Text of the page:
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Dutch fellow tows Leaf with Tundra while lightly regenning to charge battery

Discussion in 'Nissan Hybrids and EVs' started by mikewithaprius, May 25, 2011.

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  1. mikewithaprius

    mikewithaprius New Member

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    Crazy geniuses charge electric car by towing with pickup truck

    Not sure if this would work if the Leaf were truly "dead" with zero charge to get the car started, but in the video it sounds like they take a Leaf with low battery and charge her up on the drive.

    P.S. The sensational link is not my own, those words are from Jalopnik :)
    1 person likes this.
  2. cwerdna

    cwerdna Senior Member

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    That's too funny! That would be an interesting way for Nissan to provide roadside assistance to people stranded w/dead batteries. ;)
  3. usbseawolf2000

    usbseawolf2000 HSD PhD

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    There goes the 8 years / 100k miles battery warranty. He just voided the warranty.
  4. dogfriend

    dogfriend Human - Animal Hybrid

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    I'm guessing that they don't recommend doing that in the Leaf's Owners Manual. Just a guess. :madgrin:
  5. Skoorbmax

    Skoorbmax Senior Member

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    Must be one of the few tundras in europe.
  6. plug-it-in

    plug-it-in Junior Member

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    No, towing is not recommended according to the manual. If your battery is dead and have no juice handy you will have to pay for a flatbed towing truck! I can see that in the (not too distant?) future your auto club (CAA/AAA) membership will provide "emergency juice-up", just like they get a can of gas to you to get you going.

    However, the fact that EVs can not be towed "on their fours", like any car with manual gearbox, is a MAJOR shortcoming of these cars. There ought to be technology available to disconnect the drive/motor and make them tow-able. Say a switch/selector would have three positions;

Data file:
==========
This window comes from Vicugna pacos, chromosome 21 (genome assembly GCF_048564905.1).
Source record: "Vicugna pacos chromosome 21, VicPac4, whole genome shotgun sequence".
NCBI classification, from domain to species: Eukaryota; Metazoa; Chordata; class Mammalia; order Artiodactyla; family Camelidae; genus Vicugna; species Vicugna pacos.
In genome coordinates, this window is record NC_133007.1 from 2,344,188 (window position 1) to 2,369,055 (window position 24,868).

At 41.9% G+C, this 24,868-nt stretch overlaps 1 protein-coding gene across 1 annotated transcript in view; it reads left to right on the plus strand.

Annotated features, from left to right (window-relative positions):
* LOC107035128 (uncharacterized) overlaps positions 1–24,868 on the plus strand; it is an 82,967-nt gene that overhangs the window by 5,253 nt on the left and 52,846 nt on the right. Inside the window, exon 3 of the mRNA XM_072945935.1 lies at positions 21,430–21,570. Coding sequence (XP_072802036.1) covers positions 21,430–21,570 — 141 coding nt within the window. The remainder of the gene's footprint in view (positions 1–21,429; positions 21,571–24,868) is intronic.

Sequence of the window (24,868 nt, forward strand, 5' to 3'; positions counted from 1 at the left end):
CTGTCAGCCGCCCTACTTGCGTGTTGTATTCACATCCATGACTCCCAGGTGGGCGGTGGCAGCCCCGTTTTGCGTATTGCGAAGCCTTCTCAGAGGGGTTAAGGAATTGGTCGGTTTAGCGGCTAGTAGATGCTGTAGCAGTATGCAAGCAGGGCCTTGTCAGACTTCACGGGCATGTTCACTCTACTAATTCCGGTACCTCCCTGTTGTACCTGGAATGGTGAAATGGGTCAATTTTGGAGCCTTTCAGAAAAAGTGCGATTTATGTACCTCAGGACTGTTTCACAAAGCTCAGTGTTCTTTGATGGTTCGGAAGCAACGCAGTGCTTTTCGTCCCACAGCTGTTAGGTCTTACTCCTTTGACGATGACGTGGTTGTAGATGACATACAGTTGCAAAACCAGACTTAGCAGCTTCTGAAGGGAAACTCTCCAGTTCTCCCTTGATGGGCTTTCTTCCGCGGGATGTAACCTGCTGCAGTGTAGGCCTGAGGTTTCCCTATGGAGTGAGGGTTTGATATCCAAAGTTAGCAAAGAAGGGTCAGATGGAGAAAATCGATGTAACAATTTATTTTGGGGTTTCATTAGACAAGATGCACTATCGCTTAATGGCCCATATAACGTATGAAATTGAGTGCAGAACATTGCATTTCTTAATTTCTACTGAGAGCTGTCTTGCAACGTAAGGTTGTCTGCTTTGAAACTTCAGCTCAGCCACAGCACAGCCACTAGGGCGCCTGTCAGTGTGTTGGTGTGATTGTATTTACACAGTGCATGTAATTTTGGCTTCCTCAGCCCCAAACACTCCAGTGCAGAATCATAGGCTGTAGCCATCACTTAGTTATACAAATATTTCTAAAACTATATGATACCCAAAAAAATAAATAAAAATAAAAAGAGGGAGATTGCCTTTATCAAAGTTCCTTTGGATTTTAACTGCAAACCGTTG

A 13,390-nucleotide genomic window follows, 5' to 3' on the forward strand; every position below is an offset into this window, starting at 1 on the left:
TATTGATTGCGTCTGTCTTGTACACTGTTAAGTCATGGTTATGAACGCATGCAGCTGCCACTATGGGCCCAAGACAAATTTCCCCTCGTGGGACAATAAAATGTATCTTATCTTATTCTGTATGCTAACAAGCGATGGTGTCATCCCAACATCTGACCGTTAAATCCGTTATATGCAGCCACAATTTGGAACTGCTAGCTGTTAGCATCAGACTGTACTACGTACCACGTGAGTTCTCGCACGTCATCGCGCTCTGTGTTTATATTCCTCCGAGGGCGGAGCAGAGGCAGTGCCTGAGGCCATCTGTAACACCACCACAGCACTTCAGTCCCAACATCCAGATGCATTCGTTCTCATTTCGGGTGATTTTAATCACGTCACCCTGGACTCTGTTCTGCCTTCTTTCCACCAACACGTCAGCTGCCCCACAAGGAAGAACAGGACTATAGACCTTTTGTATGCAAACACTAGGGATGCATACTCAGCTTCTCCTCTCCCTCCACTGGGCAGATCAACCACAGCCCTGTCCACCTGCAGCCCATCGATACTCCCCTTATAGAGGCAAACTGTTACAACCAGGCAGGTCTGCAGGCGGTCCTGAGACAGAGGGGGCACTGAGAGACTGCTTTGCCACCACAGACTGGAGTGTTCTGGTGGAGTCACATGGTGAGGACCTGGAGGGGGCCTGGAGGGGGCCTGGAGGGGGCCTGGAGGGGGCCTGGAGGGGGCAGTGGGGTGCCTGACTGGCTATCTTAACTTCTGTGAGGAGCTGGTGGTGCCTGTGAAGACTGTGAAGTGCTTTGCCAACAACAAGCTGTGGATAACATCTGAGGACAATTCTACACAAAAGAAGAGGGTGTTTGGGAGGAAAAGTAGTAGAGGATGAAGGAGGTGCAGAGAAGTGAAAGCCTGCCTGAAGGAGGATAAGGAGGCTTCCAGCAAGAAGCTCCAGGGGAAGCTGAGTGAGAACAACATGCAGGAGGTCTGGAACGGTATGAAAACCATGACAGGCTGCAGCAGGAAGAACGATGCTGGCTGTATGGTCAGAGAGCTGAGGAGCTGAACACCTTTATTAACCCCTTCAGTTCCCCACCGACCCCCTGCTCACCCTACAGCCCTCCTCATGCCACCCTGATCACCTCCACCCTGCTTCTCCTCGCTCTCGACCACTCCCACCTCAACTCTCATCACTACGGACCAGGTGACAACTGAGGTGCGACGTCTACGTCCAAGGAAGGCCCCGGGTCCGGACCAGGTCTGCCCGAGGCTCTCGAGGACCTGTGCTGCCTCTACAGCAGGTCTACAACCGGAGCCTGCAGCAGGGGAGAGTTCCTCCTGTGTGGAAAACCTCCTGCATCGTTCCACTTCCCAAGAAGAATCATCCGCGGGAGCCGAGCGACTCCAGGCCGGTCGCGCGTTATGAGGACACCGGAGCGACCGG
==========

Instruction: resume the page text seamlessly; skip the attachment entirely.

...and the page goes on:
- "D" for drive
    - "T" for towing
    - "R" for recharging while in tow

    Please send this idea to all EV manufacturers - an idea at no charge. I bet someone will patent it!!!! :rockon:
  7. RobH

    RobH Senior Member

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    Essentially what he did was to use the regenerative braking system to charge his HV battery. Normal operation, except that he got it by towing instead of going downhill with the brake on.
  8. usbseawolf2000

    usbseawolf2000 HSD PhD

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    The battery may not be designed to regen charge that long (thermal concern). The rate of charge and the length may damage or shorten the life of the battery.

    If he was just a few miles away from home and the "tow charge" at low speed, it should be fine. I hope Nissan allows this for certain window. I think it is a great idea.
  9. RobH

    RobH Senior Member

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    It has to be. It's just like going downhill for a long ways. When the battery gets full, the car will shift to using the friction brakes.
  10. cwerdna

    cwerdna Senior Member

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    I doubt the charge rate and length would be a problem for the battery. Leaf's are going to see long downhill stretches at some point in the real world. Level 3 charging (if the reports I've read are correct) supposedly allows the car to be charged 80% in 30 minutes.

    I think there might be more a of concern w/motor heating and electronics (inverter?) heating from extended regening.